A deposition is an oral statement, given under oath, as part of the pretrial “discovery” process, which is the process by which the parties in a lawsuit gather facts and information about one another’s cases. Attorneys use depositions to determine what a witness will be testifying to at trial. This can be helpful to narrow the issues that need to be presented at trial and to find weaknesses in the opposing party’s case.
A deposition does not take place in a courtroom, but rather is typically held in a conference room in the office of one of the attorneys involved in the case or at a court reporting firm. You can also request that the deposition take place in your office. All of the attorneys involved in the case will participate in the deposition, although they may not all be physically present. It is becoming more and more common for depositions to be conducted by telephone or videoconference. Parties to litigation are also permitted to attend depositions.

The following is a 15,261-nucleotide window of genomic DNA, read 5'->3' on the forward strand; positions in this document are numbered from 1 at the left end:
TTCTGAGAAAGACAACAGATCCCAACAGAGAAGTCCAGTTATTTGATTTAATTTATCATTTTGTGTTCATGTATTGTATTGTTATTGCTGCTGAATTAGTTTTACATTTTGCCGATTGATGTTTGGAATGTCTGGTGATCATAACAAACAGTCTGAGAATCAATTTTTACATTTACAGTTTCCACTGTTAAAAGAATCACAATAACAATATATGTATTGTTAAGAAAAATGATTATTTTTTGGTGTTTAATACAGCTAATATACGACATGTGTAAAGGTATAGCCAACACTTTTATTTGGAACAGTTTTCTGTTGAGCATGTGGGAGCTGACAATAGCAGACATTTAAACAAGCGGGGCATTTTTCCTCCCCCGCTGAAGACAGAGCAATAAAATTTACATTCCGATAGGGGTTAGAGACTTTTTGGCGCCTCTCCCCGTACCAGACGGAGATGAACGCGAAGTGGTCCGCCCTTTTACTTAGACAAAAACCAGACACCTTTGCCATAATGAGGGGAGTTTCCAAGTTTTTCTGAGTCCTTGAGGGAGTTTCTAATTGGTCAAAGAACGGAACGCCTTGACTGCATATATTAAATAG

Deposition testimony is provided in a question-and-answer format, with the attorney who noted your deposition having the opportunity to ask you questions first. The other attorneys will also have the chance to ask follow up questions, but typically the first examination is the most comprehensive. A court reporter will be present who will administer an oath at the beginning of the deposition, and will record your testimony. A transcript of your sworn testimony will be prepared by the court reporter and, once it is completed, you will have an opportunity to review it and make necessary corrections.
While the scope of your deposition testimony is typically more expansive than the testimony you may be eventually called upon to give at a trial, the testimony taken during a deposition can be used at a trial. Portions of your deposition may even be read aloud in court, especially if an opposing attorney is trying to show inconsistencies between your deposition and your testimony in court. You are bound by the answers given at a deposition; therefore, preparation is key.
Angela Grau is a litigation attorney at Davis, Agnor, Rapaport & Skalny, LLC. For questions about this article or any other law matters, please do not hesitate to contact Angela at 410.995.5800 or email@example.com